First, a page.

How to Keep Kids’ Sports Fun

You always hear this coach before you see him. They shout something about not being in their position or not running fast enough to chase the ball. Recently on Saturday morning, a coach in a nearby field shouted to a couple of boys running past that they should “play football.” They looked at him in bewilderment. The girls on my team were giggling because we were all here to play football.

I turned to the goalkeeper of our team and said with a smile: “Oh, I didn’t know that I should have yelled at you. Sorry, I’ll do it again. “

She smiled back, showing me the gap in my front teeth. Sounds good, coach.

This father – and many other parents – are sucking on the outside pleasure of playing sports.

I’ve coached girls and boys soccer for the past six years and learned one important lesson: if you’re not having fun, then your kids are not. Recreation leagues exist because sports are supposed to be fun. Let’s not ruin this. So, in case you’ve forgotten what entertainment looks like, here are some easy steps to make sure everyone likes it.

Guide your inner child

Remember how fun the kindergarten was? Return the kindergarten to practice. I’ve been a dinosaur and a fairy in training for many years. I once made a fellow trainer growl like a bear and meow like a cat. (He almost forgave me.)

There is a dribbling exercise that I still do with 11 year olds, and it makes them giggle like they’re five. I ask them to magically transform their ball into something else (egg, dragon), and then I ask them if they would try to steal this dragon. Then I try to steal this dragon (and find that most of my animal accents sound like a cow).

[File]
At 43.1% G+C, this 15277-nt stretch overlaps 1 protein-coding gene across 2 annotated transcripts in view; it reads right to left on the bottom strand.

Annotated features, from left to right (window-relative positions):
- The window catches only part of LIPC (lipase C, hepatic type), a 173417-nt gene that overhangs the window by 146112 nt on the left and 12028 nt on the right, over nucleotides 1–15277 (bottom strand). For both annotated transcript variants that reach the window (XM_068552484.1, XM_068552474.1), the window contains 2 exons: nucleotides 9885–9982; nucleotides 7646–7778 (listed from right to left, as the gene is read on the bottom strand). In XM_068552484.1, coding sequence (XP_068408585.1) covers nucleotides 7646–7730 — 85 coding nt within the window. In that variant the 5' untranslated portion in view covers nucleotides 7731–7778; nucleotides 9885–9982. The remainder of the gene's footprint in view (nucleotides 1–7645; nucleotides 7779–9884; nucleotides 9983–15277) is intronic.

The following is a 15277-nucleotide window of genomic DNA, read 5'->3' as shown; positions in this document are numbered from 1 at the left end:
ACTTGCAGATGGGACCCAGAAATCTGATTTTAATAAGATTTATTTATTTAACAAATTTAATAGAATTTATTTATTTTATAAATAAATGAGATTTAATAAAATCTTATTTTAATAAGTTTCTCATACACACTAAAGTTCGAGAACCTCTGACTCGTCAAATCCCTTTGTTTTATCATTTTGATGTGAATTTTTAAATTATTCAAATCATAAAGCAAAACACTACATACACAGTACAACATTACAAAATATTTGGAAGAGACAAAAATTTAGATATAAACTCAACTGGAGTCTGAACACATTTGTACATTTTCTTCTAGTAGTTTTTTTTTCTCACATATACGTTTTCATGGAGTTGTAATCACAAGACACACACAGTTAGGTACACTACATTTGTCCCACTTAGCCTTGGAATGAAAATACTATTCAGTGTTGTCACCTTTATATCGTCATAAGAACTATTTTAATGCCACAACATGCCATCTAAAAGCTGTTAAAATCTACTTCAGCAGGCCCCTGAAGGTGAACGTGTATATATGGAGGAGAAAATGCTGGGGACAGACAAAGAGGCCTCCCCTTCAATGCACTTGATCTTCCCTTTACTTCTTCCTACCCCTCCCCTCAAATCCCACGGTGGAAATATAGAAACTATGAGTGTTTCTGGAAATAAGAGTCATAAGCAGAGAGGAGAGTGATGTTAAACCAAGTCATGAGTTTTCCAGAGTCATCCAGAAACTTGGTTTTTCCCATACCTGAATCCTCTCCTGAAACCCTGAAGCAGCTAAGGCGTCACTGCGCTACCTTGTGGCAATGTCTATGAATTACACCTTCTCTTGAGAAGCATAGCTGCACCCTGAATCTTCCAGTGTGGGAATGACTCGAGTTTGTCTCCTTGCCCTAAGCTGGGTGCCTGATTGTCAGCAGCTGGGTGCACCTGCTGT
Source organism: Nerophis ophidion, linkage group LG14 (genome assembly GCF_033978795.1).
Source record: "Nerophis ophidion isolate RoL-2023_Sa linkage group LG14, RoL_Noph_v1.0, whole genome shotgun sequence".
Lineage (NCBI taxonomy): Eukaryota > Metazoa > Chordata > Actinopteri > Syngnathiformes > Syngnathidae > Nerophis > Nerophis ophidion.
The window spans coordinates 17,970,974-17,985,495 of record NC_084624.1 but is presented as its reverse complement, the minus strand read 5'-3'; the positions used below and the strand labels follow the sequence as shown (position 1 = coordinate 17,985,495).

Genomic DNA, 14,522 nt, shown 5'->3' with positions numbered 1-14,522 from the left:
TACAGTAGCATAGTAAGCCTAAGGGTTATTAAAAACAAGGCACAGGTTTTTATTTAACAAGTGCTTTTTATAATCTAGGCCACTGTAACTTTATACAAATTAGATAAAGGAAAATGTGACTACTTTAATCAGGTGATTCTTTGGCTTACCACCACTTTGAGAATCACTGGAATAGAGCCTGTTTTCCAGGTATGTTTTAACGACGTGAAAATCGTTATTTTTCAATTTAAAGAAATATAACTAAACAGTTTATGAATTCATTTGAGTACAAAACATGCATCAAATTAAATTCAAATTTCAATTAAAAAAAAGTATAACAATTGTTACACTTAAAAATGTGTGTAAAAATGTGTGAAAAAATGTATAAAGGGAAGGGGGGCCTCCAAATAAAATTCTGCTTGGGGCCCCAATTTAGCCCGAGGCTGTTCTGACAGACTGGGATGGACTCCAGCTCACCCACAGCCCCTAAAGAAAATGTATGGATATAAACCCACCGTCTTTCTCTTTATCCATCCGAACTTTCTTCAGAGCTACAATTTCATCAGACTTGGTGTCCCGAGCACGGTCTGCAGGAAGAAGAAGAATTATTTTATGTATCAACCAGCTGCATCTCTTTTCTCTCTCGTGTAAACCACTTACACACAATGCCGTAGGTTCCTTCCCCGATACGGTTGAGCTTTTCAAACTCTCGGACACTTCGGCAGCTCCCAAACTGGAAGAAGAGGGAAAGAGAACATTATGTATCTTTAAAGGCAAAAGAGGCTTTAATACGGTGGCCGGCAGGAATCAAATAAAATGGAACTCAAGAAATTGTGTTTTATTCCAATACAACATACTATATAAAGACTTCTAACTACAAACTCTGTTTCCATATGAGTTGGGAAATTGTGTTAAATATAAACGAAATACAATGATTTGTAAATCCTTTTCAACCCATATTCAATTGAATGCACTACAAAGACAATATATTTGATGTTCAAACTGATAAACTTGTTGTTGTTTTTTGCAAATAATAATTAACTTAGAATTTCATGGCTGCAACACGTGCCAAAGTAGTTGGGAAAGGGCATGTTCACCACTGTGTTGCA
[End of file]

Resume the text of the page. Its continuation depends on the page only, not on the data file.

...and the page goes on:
Remember, you can play too. One of the highlights of the season is our annual Children vs. Parents game. The girls lead their team and run in circles around coaches and parents, many of whom haven’t played since grade school. The game ends with laughter or when it gets too dark to play. Children always want to keep playing.

Cheer for hits and misses

Rejoice when something goes wrong. I applaud the effort, not the results. In life, you tell your children that everything will be fine if something goes wrong. Find the same compassion as a fan or coach.

Remind yourself and your kids that the other team is kids too. I am a fan of great saves and good games on both sides. After the game, I always tell the other team member one great thing that I’ve seen them do.

I’m not doing this just for them. I do it so that my team and my daughter can see how I do it. Bill Snyder, longtime and recently retired head coach of the University of Kansas football team, has written hundreds of handwritten notes over the years to cheer up rival players. Sports prowess is an important part of sport, but it can be learned by example.

After the game, do not fall into the trap of competition. If soccer legend Abby Wambach doesn’t give advice after the game, you should probably shut up too. Your child knows he had a bad game and their coach knows. They will most likely work on it in practice or just forget after a few days if you don’t remind them at the moment of how they failed. So you just created sadness.

Never stop bringing snacks

Think about how you feel when a cake unexpectedly appears in the office break room. This is how your kids feel about free fruit snacks and orange wedges. Snacks can be the best part of the game. Want to do your best? Bring snacks to your team and the other team. (Then plunge into the enthusiastic cheers of your new fans.)

The truth is, screaming is easy. But those are empty calories. You scream, and then you feel bad from what you screamed. This dad? The one that ended from the next field? A few plays after he lost his mind, he shook his head and didn’t say to anyone in particular: “Why are you making me scream?”

Nobody makes you scream. This is your choice. Next time, make a different choice. Remember that you are on the sidelines because you are on the side of your child.


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